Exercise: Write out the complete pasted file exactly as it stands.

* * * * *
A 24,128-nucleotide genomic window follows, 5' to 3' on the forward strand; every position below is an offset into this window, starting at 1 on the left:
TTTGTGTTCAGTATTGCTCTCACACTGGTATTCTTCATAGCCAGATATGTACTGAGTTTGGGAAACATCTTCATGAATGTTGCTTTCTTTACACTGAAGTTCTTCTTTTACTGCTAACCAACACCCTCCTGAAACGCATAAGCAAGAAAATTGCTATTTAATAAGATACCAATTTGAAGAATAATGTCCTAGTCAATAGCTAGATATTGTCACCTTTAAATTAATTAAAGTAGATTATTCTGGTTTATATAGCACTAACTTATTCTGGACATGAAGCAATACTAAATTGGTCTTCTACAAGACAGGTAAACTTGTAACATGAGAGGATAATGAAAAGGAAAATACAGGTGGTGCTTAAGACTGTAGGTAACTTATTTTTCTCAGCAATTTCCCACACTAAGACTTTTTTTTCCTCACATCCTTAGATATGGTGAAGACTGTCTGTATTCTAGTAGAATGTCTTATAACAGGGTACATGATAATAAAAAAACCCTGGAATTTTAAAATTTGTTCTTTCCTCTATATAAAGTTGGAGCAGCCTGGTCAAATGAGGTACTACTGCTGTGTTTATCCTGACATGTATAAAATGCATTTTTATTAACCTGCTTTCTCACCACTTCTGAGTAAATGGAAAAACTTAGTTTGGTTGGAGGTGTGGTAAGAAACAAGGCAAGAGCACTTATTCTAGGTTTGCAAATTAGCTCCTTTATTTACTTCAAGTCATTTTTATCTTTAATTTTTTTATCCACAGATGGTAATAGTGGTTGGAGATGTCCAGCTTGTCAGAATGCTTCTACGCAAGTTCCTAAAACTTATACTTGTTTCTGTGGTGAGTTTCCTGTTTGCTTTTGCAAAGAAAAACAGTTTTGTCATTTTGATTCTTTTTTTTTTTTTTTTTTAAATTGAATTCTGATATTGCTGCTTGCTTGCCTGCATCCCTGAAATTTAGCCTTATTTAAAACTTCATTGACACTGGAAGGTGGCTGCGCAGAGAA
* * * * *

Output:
A 24,128-nucleotide genomic window follows, 5' to 3' on the forward strand; every position below is an offset into this window, starting at 1 on the left:
TTTGTGTTCAGTATTGCTCTCACACTGGTATTCTTCATAGCCAGATATGTACTGAGTTTGGGAAACATCTTCATGAATGTTGCTTTCTTTACACTGAAGTTCTTCTTTTACTGCTAACCAACACCCTCCTGAAACGCATAAGCAAGAAAATTGCTATTTAATAAGATACCAATTTGAAGAATAATGTCCTAGTCAATAGCTAGATATTGTCACCTTTAAATTAATTAAAGTAGATTATTCTGGTTTATATAGCACTAACTTATTCTGGACATGAAGCAATACTAAATTGGTCTTCTACAAGACAGGTAAACTTGTAACATGAGAGGATAATGAAAAGGAAAATACAGGTGGTGCTTAAGACTGTAGGTAACTTATTTTTCTCAGCAATTTCCCACACTAAGACTTTTTTTTCCTCACATCCTTAGATATGGTGAAGACTGTCTGTATTCTAGTAGAATGTCTTATAACAGGGTACATGATAATAAAAAAACCCTGGAATTTTAAAATTTGTTCTTTCCTCTATATAAAGTTGGAGCAGCCTGGTCAAATGAGGTACTACTGCTGTGTTTATCCTGACATGTATAAAATGCATTTTTATTAACCTGCTTTCTCACCACTTCTGAGTAAATGGAAAAACTTAGTTTGGTTGGAGGTGTGGTAAGAAACAAGGCAAGAGCACTTATTCTAGGTTTGCAAATTAGCTCCTTTATTTACTTCAAGTCATTTTTATCTTTAATTTTTTTATCCACAGATGGTAATAGTGGTTGGAGATGTCCAGCTTGTCAGAATGCTTCTACGCAAGTTCCTAAAACTTATACTTGTTTCTGTGGTGAGTTTCCTGTTTGCTTTTGCAAAGAAAAACAGTTTTGTCATTTTGATTCTTTTTTTTTTTTTTTTTTAAATTGAATTCTGATATTGCTGCTTGCTTGCCTGCATCCCTGAAATTTAGCCTTATTTAAAACTTCATTGACACTGGAAGGTGGCTGCGCAGAGAA